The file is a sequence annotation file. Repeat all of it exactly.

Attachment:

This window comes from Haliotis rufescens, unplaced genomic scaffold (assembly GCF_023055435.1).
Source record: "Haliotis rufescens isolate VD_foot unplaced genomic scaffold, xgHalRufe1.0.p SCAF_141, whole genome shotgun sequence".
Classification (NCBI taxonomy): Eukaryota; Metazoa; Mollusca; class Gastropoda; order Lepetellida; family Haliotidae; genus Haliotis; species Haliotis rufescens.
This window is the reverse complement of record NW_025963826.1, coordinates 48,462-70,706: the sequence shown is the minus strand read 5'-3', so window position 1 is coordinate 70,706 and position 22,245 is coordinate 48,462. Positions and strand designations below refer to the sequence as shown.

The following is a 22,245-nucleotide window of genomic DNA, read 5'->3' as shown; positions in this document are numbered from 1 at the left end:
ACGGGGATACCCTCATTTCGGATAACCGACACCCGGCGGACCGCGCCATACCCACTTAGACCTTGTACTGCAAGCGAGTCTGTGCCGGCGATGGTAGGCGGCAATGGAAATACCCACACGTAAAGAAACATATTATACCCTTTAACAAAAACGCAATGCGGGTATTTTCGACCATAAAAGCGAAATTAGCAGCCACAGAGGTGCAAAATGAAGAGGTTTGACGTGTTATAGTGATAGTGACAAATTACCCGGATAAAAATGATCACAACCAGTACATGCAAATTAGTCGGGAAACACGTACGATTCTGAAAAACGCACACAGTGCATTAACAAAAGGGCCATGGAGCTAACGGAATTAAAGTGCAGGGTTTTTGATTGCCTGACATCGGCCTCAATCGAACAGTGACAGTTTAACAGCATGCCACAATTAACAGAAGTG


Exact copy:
This window comes from Haliotis rufescens, unplaced genomic scaffold (assembly GCF_023055435.1).
Source record: "Haliotis rufescens isolate VD_foot unplaced genomic scaffold, xgHalRufe1.0.p SCAF_141, whole genome shotgun sequence".
Classification (NCBI taxonomy): Eukaryota; Metazoa; Mollusca; class Gastropoda; order Lepetellida; family Haliotidae; genus Haliotis; species Haliotis rufescens.
This window is the reverse complement of record NW_025963826.1, coordinates 48,462-70,706: the sequence shown is the minus strand read 5'-3', so window position 1 is coordinate 70,706 and position 22,245 is coordinate 48,462. Positions and strand designations below refer to the sequence as shown.

The following is a 22,245-nucleotide window of genomic DNA, read 5'->3' as shown; positions in this document are numbered from 1 at the left end:
ACGGGGATACCCTCATTTCGGATAACCGACACCCGGCGGACCGCGCCATACCCACTTAGACCTTGTACTGCAAGCGAGTCTGTGCCGGCGATGGTAGGCGGCAATGGAAATACCCACACGTAAAGAAACATATTATACCCTTTAACAAAAACGCAATGCGGGTATTTTCGACCATAAAAGCGAAATTAGCAGCCACAGAGGTGCAAAATGAAGAGGTTTGACGTGTTATAGTGATAGTGACAAATTACCCGGATAAAAATGATCACAACCAGTACATGCAAATTAGTCGGGAAACACGTACGATTCTGAAAAACGCACACAGTGCATTAACAAAAGGGCCATGGAGCTAACGGAATTAAAGTGCAGGGTTTTTGATTGCCTGACATCGGCCTCAATCGAACAGTGACAGTTTAACAGCATGCCACAATTAACAGAAGTG